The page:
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Sunday, June 17, 2007

Warning; I never swear except in this post, Part Three

Actually, I'm finished with swearing and there isn't anymore, but this is a continuation of the previous post, so I'm keeping the title.

Following that online conversation, I actually talked with a couple of other trusted friends, revealing the extent and nature of the abuse and allowing myself to express anger about it. Their reactions were similarly accepting, loving, and supportive. I was surprised. This led me to an exploration of my feelings about Person One. I had not realized how much I despised this part of me. I did a lot of writing, and for the first time, I shared some of that with close friends, allowing them to see what I was thinking and feeling.

I told more people. Some of them took it well, and wanted to be of help. Others expressed their inability to cope with the nature of what I was talking about. Rather than feeling rejected by them, I felt I understood them--relating to my feelings of abhorrence when I first began confronting the problems of my past. Some of those who stepped back, have since come back to touch bases and find out how I'm doing. I'm realizing that people cope in different ways, and I'm working on not taking personally things that are not aimed at me. It has been a welcome surprise to have those who were appalled by my past, return to try to support me as I work through things.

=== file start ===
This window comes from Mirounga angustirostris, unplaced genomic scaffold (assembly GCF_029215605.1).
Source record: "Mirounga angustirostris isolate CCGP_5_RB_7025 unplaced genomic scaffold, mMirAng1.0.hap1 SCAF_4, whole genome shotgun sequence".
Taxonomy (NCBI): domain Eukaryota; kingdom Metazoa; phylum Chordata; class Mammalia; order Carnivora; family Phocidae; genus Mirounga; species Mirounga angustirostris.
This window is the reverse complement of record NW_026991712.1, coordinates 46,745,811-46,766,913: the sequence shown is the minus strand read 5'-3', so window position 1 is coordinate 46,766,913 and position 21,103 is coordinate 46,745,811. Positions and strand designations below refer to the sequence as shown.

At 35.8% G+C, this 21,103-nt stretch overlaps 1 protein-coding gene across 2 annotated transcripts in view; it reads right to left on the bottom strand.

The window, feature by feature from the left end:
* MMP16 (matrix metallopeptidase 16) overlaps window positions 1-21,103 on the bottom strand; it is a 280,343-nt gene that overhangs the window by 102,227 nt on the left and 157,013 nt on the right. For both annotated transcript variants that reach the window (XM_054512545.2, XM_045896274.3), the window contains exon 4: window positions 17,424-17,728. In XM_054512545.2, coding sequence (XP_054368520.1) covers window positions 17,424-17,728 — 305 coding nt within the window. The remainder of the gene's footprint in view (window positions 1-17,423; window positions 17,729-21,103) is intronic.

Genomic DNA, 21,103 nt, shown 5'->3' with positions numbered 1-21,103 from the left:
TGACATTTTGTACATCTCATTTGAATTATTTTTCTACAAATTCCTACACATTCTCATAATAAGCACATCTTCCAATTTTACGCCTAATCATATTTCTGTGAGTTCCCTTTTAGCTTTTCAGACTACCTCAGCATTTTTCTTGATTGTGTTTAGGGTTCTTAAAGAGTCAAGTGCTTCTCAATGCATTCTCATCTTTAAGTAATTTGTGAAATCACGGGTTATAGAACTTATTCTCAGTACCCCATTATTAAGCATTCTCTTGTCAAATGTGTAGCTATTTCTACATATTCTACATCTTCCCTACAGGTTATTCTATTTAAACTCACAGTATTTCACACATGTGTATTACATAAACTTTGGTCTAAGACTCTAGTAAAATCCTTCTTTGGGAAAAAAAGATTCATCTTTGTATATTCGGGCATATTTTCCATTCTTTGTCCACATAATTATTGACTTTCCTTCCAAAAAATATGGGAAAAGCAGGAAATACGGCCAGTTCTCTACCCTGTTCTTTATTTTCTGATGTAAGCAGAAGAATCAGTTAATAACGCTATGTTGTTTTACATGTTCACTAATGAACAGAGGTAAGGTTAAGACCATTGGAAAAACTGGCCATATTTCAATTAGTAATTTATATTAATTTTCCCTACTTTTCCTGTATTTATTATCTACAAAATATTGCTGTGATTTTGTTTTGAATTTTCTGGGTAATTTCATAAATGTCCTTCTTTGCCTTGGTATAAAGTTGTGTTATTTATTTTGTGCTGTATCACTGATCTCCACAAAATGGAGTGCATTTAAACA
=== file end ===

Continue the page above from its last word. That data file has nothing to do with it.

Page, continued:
There have also been some who have been solidly behind me for many months. Without wavering, they've listened to what I've needed to say, offered physical and virtual support, and loved me no matter what. This has been extremely important as I try to understand my own beliefs about my self-worth and feelings of guilt. Also, at this point, my parents and all of my siblings know of the abuse I suffered (although I haven't told them details--the time for that has not come, and it may never be the right thing to tell them), and three of the seven siblings also know of my sexual orientation.

A large part of all this, but also the newest part, has been the process of learning to cope with Post-Traumatic Stress Disorder and all it's side-effects. I have finally finished researching the illness and understand how it affects my everyday life. With Tolkien Boy's help (which he has offered for more than eight months--even though I asked for it for "two to three weeks"--silly me!), I've once again been able to control my nightmares and get some sleep. And in spite of my recent visit to the hospital's "Behavioral Health Unit", I feel better today than I have in more than a year.